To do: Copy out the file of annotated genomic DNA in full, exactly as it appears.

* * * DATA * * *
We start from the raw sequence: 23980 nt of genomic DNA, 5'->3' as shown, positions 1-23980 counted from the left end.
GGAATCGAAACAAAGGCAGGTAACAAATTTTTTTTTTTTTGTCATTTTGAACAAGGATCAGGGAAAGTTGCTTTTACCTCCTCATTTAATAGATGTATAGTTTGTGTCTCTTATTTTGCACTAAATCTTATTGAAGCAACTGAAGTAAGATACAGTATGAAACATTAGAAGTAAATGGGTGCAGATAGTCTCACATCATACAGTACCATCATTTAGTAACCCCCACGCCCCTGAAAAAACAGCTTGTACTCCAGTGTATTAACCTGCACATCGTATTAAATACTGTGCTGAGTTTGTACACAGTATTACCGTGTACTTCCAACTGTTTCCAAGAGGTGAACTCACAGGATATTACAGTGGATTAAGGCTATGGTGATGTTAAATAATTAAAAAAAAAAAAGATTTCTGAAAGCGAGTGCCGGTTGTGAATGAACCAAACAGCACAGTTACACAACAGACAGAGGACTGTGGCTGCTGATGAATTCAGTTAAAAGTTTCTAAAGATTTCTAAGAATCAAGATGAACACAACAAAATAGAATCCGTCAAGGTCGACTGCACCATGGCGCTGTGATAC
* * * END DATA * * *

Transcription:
We start from the raw sequence: 23980 nt of genomic DNA, 5'->3' as shown, positions 1-23980 counted from the left end.
GGAATCGAAACAAAGGCAGGTAACAAATTTTTTTTTTTTTGTCATTTTGAACAAGGATCAGGGAAAGTTGCTTTTACCTCCTCATTTAATAGATGTATAGTTTGTGTCTCTTATTTTGCACTAAATCTTATTGAAGCAACTGAAGTAAGATACAGTATGAAACATTAGAAGTAAATGGGTGCAGATAGTCTCACATCATACAGTACCATCATTTAGTAACCCCCACGCCCCTGAAAAAACAGCTTGTACTCCAGTGTATTAACCTGCACATCGTATTAAATACTGTGCTGAGTTTGTACACAGTATTACCGTGTACTTCCAACTGTTTCCAAGAGGTGAACTCACAGGATATTACAGTGGATTAAGGCTATGGTGATGTTAAATAATTAAAAAAAAAAAAGATTTCTGAAAGCGAGTGCCGGTTGTGAATGAACCAAACAGCACAGTTACACAACAGACAGAGGACTGTGGCTGCTGATGAATTCAGTTAAAAGTTTCTAAAGATTTCTAAGAATCAAGATGAACACAACAAAATAGAATCCGTCAAGGTCGACTGCACCATGGCGCTGTGATAC